Knowing that customer pain point, go deeper and research its origins. You find that a popular YouTube vlogger has been doing a weekly series called “Doggie Delight or Pooch Poison?” in which she discusses unpronounceable ingredients and their supposed health effects to pets. Every week, hundreds of thousands of people check the labels to see whether their beloved pup is eating something that sounds like it was invented in a lab.

With this information, you can find new keyword clusters that reach the right audiences with less competition. Instead of looking for keywords about your product, focus on keywords around the ingredients this vlogger is getting pet owners in a tizzy over. Create content which speaks to the benefits of dog food with wholesome, natural ingredients. Assure customers that your product does not have the controversial additives.

Unilever’s “All Things Hair” campaign is a testament to the benefits of using social listening in keyword research. Data analysis revealed there are close to one billion monthly searches related to hair care. Recognizing the enormous need for information, Unilever hired influential vloggers to respond to questions about hair in real time based on rising search queries.


As a result, “All Things Hair” has become the most-subscribed hair brand channel globally. The award-winning campaign has 300,000 subscribers and 64 million channel views. This campaign succeeded because it was relevant and authentic – the content responded exactly to the needs of the customer. “All Things Hair” provided brand recognition and useful information. Unilever established trust by engaging influencers to drive the conversation.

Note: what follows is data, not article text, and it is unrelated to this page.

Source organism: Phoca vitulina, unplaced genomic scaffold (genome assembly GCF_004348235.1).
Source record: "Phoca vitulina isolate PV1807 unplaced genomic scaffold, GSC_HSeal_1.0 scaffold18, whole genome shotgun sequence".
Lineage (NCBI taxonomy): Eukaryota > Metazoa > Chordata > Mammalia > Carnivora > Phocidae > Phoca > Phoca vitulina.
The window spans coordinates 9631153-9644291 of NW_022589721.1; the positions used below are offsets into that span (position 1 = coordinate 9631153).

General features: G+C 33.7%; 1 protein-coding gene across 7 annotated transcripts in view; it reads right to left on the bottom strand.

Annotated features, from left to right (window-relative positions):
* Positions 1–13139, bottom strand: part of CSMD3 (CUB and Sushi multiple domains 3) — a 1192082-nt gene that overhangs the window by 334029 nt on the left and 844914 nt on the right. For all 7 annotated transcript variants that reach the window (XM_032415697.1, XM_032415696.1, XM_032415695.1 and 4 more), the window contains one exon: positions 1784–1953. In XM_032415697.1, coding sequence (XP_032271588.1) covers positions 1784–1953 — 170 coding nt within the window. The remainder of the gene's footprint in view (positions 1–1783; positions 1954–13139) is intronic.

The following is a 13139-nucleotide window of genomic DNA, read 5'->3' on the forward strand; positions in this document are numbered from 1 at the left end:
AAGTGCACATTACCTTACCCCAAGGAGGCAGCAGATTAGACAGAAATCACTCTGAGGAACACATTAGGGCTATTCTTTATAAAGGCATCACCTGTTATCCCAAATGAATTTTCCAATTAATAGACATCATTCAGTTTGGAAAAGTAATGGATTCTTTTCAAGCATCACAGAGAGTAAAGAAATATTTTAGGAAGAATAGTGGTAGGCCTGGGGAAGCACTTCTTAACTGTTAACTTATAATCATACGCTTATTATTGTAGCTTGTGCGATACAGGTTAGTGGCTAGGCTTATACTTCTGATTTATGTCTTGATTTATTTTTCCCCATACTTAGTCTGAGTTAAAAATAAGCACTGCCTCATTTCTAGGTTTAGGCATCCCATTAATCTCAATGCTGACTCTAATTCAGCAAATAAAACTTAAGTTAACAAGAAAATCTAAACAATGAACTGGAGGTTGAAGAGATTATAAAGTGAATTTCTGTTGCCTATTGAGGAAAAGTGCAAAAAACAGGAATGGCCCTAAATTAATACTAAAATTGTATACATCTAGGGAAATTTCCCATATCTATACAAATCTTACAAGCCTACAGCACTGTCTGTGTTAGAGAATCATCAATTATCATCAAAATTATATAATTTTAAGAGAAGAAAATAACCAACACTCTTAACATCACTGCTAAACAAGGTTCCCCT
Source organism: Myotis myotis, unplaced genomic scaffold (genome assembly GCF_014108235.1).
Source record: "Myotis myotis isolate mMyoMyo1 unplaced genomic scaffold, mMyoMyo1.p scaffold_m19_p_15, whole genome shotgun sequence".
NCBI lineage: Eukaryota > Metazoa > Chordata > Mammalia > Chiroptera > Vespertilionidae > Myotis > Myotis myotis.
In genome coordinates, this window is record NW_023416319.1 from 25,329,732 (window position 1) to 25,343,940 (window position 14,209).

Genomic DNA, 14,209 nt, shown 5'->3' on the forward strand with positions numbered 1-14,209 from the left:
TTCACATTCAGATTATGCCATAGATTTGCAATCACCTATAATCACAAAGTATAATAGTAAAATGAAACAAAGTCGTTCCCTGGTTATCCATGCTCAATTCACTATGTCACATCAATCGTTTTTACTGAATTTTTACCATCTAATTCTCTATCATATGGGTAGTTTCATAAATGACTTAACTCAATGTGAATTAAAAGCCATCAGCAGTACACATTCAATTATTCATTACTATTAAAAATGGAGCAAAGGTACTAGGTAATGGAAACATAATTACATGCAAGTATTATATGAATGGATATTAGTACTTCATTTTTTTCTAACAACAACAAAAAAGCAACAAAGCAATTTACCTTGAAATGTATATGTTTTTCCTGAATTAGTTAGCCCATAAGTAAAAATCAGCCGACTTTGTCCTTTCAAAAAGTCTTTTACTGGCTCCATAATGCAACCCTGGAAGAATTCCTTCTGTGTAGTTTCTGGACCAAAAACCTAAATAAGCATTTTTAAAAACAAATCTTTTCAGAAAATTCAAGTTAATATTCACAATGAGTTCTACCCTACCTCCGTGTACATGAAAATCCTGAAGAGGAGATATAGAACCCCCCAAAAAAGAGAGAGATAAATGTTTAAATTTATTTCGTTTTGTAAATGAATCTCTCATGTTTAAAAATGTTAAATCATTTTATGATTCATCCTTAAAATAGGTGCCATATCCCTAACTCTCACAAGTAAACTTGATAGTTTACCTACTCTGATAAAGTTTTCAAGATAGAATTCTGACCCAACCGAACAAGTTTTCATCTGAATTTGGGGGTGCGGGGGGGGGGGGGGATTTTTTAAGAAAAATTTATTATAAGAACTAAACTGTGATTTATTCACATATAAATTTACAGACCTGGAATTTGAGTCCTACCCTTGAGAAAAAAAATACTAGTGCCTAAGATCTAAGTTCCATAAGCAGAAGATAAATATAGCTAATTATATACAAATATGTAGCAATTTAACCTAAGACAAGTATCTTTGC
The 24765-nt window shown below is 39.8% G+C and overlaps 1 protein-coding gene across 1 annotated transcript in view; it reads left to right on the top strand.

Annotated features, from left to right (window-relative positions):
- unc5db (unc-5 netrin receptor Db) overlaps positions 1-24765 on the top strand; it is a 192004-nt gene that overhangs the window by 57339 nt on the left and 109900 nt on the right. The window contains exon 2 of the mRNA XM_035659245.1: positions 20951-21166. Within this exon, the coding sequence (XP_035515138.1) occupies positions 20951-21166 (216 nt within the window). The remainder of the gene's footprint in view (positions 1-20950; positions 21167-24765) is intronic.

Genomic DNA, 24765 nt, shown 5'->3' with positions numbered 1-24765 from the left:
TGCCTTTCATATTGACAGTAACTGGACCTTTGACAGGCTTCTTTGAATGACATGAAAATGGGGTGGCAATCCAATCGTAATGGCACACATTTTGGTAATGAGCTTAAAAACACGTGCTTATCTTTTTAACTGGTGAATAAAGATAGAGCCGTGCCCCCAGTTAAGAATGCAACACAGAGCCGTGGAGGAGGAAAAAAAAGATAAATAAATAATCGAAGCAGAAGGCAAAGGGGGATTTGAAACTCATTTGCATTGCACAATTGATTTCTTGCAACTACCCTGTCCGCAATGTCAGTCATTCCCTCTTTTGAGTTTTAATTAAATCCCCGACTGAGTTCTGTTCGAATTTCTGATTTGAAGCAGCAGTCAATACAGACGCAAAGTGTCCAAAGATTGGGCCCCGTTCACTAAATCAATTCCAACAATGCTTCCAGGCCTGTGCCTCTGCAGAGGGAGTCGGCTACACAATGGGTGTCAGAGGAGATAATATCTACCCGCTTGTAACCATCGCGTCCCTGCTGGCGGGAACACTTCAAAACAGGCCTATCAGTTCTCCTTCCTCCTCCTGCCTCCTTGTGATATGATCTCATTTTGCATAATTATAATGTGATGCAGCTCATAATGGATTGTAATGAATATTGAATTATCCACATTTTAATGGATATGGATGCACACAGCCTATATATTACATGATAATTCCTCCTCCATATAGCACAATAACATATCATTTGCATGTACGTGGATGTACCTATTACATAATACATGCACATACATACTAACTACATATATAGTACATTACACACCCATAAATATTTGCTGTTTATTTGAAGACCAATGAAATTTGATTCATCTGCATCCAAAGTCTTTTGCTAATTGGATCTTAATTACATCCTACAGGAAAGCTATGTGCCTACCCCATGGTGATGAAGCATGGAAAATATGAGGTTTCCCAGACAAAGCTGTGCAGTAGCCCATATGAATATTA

This information is also important for brand reputation management. Sentiment analysis and targeted interventions in conversations, two of the keystone concepts of social listening, can help you develop content that increases relevance by acknowledging and affirming the feelings of consumers.

Not only can you provide a real service to the kind of people who would be open to a pitch from a company just like yours, you can improve SEO outcomes by finding keywords that get traffic but are not naturally clustered around the most obvious choices.

Focus on real people, not search engines
Your goal should be to inform and establish trust, not just sell your product. If you can provide search-oriented content that answers real questions posed by real people, everybody wins. Remove the guesswork and let people interested in your brand be your guide.

If SEO tools are the engine, social listening is the steering wheel. By adopting a strategy of keyword analysis and social listening, you will gain access to all the thinking and discussion that took place before a search is conducted. As a result, you will have a better understanding of what your audience wants to find once that search is made. Ultimately, you will have a better chance of optimizing for people rather than just engines.

Content Distribution Guide

Download and learn how top brands boost their distribution.